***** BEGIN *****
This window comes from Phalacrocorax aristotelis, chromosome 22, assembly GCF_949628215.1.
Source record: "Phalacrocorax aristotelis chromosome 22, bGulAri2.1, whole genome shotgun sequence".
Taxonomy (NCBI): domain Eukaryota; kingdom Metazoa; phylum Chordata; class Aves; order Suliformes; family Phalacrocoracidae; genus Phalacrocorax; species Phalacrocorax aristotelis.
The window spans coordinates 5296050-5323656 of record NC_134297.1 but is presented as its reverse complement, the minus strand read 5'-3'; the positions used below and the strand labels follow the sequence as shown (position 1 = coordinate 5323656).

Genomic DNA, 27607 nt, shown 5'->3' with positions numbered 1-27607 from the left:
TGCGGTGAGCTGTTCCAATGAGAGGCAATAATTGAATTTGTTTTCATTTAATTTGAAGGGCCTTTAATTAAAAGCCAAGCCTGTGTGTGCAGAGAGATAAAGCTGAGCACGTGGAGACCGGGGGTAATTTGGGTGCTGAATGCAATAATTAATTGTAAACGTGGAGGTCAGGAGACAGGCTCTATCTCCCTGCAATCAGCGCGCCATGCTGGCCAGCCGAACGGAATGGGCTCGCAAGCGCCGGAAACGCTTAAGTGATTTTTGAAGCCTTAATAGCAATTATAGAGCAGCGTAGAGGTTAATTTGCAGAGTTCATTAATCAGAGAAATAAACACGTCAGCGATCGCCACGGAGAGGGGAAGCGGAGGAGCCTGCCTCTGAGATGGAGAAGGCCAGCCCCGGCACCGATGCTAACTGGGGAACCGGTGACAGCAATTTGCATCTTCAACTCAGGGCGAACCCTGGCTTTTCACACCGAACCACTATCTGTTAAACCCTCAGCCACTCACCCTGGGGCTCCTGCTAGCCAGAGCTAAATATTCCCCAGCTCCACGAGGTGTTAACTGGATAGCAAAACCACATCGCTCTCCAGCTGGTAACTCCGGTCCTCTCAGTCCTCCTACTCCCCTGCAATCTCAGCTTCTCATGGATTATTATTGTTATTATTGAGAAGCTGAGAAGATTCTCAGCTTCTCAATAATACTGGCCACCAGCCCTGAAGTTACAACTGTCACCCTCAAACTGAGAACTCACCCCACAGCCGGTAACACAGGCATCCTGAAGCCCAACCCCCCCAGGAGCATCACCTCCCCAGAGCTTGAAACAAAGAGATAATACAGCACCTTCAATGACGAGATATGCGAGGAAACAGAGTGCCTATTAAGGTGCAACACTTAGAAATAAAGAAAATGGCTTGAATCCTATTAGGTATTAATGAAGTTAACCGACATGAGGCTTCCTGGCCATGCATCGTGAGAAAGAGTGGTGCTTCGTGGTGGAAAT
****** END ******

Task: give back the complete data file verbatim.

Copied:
This window comes from Phalacrocorax aristotelis, chromosome 22, assembly GCF_949628215.1.
Source record: "Phalacrocorax aristotelis chromosome 22, bGulAri2.1, whole genome shotgun sequence".
Taxonomy (NCBI): domain Eukaryota; kingdom Metazoa; phylum Chordata; class Aves; order Suliformes; family Phalacrocoracidae; genus Phalacrocorax; species Phalacrocorax aristotelis.
The window spans coordinates 5296050-5323656 of record NC_134297.1 but is presented as its reverse complement, the minus strand read 5'-3'; the positions used below and the strand labels follow the sequence as shown (position 1 = coordinate 5323656).

Genomic DNA, 27607 nt, shown 5'->3' with positions numbered 1-27607 from the left:
TGCGGTGAGCTGTTCCAATGAGAGGCAATAATTGAATTTGTTTTCATTTAATTTGAAGGGCCTTTAATTAAAAGCCAAGCCTGTGTGTGCAGAGAGATAAAGCTGAGCACGTGGAGACCGGGGGTAATTTGGGTGCTGAATGCAATAATTAATTGTAAACGTGGAGGTCAGGAGACAGGCTCTATCTCCCTGCAATCAGCGCGCCATGCTGGCCAGCCGAACGGAATGGGCTCGCAAGCGCCGGAAACGCTTAAGTGATTTTTGAAGCCTTAATAGCAATTATAGAGCAGCGTAGAGGTTAATTTGCAGAGTTCATTAATCAGAGAAATAAACACGTCAGCGATCGCCACGGAGAGGGGAAGCGGAGGAGCCTGCCTCTGAGATGGAGAAGGCCAGCCCCGGCACCGATGCTAACTGGGGAACCGGTGACAGCAATTTGCATCTTCAACTCAGGGCGAACCCTGGCTTTTCACACCGAACCACTATCTGTTAAACCCTCAGCCACTCACCCTGGGGCTCCTGCTAGCCAGAGCTAAATATTCCCCAGCTCCACGAGGTGTTAACTGGATAGCAAAACCACATCGCTCTCCAGCTGGTAACTCCGGTCCTCTCAGTCCTCCTACTCCCCTGCAATCTCAGCTTCTCATGGATTATTATTGTTATTATTGAGAAGCTGAGAAGATTCTCAGCTTCTCAATAATACTGGCCACCAGCCCTGAAGTTACAACTGTCACCCTCAAACTGAGAACTCACCCCACAGCCGGTAACACAGGCATCCTGAAGCCCAACCCCCCCAGGAGCATCACCTCCCCAGAGCTTGAAACAAAGAGATAATACAGCACCTTCAATGACGAGATATGCGAGGAAACAGAGTGCCTATTAAGGTGCAACACTTAGAAATAAAGAAAATGGCTTGAATCCTATTAGGTATTAATGAAGTTAACCGACATGAGGCTTCCTGGCCATGCATCGTGAGAAAGAGTGGTGCTTCGTGGTGGAAAT